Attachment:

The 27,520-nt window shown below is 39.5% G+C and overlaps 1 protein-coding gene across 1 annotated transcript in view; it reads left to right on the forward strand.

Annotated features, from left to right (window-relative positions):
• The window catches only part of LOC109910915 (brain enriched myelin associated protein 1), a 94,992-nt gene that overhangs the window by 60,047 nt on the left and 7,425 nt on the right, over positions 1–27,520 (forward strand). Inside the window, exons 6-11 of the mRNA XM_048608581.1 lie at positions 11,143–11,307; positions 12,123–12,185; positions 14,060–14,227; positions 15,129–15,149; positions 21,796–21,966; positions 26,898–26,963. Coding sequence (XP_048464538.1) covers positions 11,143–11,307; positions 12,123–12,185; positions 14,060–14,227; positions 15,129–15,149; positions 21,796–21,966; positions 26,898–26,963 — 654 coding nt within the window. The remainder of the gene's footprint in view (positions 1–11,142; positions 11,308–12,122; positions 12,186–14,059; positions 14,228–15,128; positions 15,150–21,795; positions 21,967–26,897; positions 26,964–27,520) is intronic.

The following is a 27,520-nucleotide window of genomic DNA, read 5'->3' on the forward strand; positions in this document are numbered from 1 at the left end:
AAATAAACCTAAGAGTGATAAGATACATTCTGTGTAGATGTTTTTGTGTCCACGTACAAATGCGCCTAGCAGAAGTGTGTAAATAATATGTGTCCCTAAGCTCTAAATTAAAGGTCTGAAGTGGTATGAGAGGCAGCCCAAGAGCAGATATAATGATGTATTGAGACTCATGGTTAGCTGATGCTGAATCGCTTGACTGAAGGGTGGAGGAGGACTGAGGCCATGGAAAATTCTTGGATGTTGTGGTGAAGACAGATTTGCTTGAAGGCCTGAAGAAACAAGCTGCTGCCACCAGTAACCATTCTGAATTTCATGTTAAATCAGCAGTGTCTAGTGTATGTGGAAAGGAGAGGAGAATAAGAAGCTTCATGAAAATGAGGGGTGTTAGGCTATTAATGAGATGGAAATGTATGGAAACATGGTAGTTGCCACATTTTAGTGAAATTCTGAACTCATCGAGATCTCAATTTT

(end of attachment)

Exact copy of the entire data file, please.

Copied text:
The 27,520-nt window shown below is 39.5% G+C and overlaps 1 protein-coding gene across 1 annotated transcript in view; it reads left to right on the forward strand.

Annotated features, from left to right (window-relative positions):
• The window catches only part of LOC109910915 (brain enriched myelin associated protein 1), a 94,992-nt gene that overhangs the window by 60,047 nt on the left and 7,425 nt on the right, over positions 1–27,520 (forward strand). Inside the window, exons 6-11 of the mRNA XM_048608581.1 lie at positions 11,143–11,307; positions 12,123–12,185; positions 14,060–14,227; positions 15,129–15,149; positions 21,796–21,966; positions 26,898–26,963. Coding sequence (XP_048464538.1) covers positions 11,143–11,307; positions 12,123–12,185; positions 14,060–14,227; positions 15,129–15,149; positions 21,796–21,966; positions 26,898–26,963 — 654 coding nt within the window. The remainder of the gene's footprint in view (positions 1–11,142; positions 11,308–12,122; positions 12,186–14,059; positions 14,228–15,128; positions 15,150–21,795; positions 21,967–26,897; positions 26,964–27,520) is intronic.

The following is a 27,520-nucleotide window of genomic DNA, read 5'->3' on the forward strand; positions in this document are numbered from 1 at the left end:
AAATAAACCTAAGAGTGATAAGATACATTCTGTGTAGATGTTTTTGTGTCCACGTACAAATGCGCCTAGCAGAAGTGTGTAAATAATATGTGTCCCTAAGCTCTAAATTAAAGGTCTGAAGTGGTATGAGAGGCAGCCCAAGAGCAGATATAATGATGTATTGAGACTCATGGTTAGCTGATGCTGAATCGCTTGACTGAAGGGTGGAGGAGGACTGAGGCCATGGAAAATTCTTGGATGTTGTGGTGAAGACAGATTTGCTTGAAGGCCTGAAGAAACAAGCTGCTGCCACCAGTAACCATTCTGAATTTCATGTTAAATCAGCAGTGTCTAGTGTATGTGGAAAGGAGAGGAGAATAAGAAGCTTCATGAAAATGAGGGGTGTTAGGCTATTAATGAGATGGAAATGTATGGAAACATGGTAGTTGCCACATTTTAGTGAAATTCTGAACTCATCGAGATCTCAATTTT